“There are supermarkets and banks and a trolley,” Berkowitz added. “It’s honestly Squirrel Hill but with a trolley.”

Well, not quite yet.

Many buildings on Broadway Avenue remain empty and in disrepair. But Berkowitz is confident he and Samson can change all that. They are working to acquire properties and so far own three, one of which is an apartment building they have renovated and which is leased at full capacity. Another of their acquisitions will be the site of an Italian restaurant, with two apartments upstairs. Their third property will house a community radio station, and they are negotiating options for additional properties as well.

“Sixty percent of the neighborhood is under the age of 40,” Berkowitz said. “They come home from work, and there is nothing to do after work. We are going to try to activate the commercial district.”

That commercial district has been mostly stagnant for years, since Pittsburgh real estate developer Bernardo Katz bought up a lot of property in a plan to revitalize Beechview in the 1990s but then “absconded to Brazil in 2007, leaving the city, local banks and taxing authorities on the hook for millions,” Berkowitz said.

“This past fall, the city finalized the legal process and took ownership of the remaining Bernardo properties that had plagued the city for so long. Now this neighborhood won’t have any artificial reasons holding it back.”

At first, Berkowitz and Samson got a lot of pushback about their plan from skeptical locals who feared a replay of the Katz fiasco. But the two men are now embraced, according to Berkowitz, because they are taking the concerns of the community into account in their planning.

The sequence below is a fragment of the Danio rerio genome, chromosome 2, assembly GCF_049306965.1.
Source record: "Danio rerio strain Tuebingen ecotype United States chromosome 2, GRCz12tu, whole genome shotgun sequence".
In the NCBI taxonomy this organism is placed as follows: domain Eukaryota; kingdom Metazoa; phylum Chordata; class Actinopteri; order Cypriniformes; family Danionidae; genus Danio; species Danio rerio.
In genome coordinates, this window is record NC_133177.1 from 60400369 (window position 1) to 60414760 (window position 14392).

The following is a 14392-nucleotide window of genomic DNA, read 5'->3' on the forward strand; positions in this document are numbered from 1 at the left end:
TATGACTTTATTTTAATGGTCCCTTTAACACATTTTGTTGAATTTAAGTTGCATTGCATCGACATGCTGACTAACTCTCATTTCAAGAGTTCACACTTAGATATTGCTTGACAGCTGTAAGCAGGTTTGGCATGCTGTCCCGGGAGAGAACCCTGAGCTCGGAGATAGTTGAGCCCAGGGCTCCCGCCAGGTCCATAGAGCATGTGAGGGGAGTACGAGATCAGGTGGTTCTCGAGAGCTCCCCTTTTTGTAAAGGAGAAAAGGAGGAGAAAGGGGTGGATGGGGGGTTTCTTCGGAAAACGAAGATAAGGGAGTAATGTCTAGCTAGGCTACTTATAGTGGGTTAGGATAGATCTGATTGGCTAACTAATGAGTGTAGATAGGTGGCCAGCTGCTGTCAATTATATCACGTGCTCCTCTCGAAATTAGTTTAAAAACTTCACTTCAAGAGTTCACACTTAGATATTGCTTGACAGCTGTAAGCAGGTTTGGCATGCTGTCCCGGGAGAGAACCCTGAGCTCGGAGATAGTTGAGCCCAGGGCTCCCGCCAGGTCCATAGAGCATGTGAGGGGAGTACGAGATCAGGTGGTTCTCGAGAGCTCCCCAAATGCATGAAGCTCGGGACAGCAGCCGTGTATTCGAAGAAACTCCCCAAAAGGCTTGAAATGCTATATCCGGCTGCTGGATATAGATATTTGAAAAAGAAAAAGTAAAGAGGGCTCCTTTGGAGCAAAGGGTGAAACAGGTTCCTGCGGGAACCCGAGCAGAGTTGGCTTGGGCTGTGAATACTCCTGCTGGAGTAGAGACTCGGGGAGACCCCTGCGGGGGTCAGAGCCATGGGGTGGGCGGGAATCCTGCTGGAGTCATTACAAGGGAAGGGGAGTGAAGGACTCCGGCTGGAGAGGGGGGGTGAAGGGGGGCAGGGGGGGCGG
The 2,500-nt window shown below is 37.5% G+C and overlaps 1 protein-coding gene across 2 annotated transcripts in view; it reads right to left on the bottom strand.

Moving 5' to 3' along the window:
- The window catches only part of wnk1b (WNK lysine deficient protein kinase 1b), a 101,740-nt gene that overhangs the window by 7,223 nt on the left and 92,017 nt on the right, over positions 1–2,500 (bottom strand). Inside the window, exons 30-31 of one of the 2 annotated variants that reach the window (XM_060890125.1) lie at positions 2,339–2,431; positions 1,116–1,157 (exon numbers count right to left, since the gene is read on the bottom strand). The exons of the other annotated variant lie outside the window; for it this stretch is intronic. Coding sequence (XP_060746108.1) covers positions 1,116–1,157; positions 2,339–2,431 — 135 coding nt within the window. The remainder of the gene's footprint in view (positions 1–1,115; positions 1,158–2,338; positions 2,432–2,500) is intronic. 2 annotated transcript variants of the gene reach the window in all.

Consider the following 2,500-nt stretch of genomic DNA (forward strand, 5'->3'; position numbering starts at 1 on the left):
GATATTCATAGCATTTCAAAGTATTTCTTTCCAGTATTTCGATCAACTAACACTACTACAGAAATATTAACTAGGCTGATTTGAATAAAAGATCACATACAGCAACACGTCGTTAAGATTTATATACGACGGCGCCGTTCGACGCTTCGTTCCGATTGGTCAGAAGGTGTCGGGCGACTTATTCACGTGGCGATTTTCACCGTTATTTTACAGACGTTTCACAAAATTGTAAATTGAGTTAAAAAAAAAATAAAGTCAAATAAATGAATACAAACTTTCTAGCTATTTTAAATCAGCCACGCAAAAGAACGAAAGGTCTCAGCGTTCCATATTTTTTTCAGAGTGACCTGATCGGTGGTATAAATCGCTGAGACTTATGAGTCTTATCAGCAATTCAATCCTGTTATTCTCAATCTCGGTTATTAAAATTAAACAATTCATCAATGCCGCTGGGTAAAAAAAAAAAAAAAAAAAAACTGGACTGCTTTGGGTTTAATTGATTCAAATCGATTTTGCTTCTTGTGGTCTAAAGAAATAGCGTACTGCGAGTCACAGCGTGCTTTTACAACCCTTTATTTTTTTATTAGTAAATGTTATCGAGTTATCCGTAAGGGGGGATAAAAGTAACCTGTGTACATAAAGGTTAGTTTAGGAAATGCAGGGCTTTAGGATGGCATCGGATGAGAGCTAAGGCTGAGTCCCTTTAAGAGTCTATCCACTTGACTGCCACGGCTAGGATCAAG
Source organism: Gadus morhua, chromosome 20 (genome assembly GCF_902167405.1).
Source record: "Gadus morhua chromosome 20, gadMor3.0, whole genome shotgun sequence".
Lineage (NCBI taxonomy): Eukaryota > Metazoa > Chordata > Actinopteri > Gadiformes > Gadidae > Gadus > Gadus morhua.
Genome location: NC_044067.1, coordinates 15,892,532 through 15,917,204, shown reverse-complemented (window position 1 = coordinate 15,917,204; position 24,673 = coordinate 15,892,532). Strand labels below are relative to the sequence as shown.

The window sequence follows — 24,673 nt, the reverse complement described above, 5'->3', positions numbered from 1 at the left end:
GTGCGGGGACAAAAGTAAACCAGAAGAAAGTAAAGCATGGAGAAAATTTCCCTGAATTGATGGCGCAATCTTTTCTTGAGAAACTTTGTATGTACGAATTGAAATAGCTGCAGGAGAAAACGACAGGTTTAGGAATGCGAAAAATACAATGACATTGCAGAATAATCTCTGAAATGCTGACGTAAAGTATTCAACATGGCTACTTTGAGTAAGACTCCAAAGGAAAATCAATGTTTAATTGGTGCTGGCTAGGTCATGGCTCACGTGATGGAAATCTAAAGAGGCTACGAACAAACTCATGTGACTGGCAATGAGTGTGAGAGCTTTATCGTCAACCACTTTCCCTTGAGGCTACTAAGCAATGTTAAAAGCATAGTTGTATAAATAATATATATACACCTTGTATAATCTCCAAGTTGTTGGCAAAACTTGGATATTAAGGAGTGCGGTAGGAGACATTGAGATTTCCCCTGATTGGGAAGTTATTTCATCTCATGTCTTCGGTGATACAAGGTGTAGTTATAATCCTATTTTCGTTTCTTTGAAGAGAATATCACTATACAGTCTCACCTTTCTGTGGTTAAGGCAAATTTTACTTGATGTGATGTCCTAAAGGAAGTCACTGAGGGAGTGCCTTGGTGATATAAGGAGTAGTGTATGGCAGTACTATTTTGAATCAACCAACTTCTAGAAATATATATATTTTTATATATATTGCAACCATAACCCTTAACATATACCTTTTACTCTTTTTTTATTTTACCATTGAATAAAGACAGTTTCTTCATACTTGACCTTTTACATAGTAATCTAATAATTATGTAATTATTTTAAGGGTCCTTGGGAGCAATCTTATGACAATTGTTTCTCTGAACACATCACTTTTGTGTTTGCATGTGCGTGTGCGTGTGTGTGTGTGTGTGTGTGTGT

Jeff Mooney, a 41-year-old lifelong resident of Beechview, agrees.

“What he’s doing is awesome,” Mooney said of Berkowitz. “He’s doing a much better job than anybody I’ve seen before. I’m thinking things might change a bit now.”

“It’s a move in the right direction,” said Phyllis DiDiano, president of the Beechview Area Concerned Citizens.

Samson, who is also a Jewish resident of Squirrel Hill, is not yet ready to move to Beechview because of the lack of a Jewish community there. He is, however, enthused about his contributions to the neighborhood’s development.

“It’s a seven to 10-year plan,” Samson said. “We are working with the city to get the main street rezoned to make it a more walkable, livable place.”

Samson still has his day job, working at architect Arthur Lubetz’s Front Studio, but is all-in on the Beechview project as a partner of Berkowitz.

“This is a dream come true,” Samson said. “I get to work on something that I came up with in my studies.”

If Berkowitz has his way, the new Beechview won’t be different from the old Beechview, only amped up a few notches.

“We are not coming here just to make money at the expense of the community,” he said. “We want to keep the neighborhood the way it is, with its organic feel, but just turn up the volume. We’ve done our homework.”

Toby Tabachnick can be reached at tobyt@thejewishchronicle.net.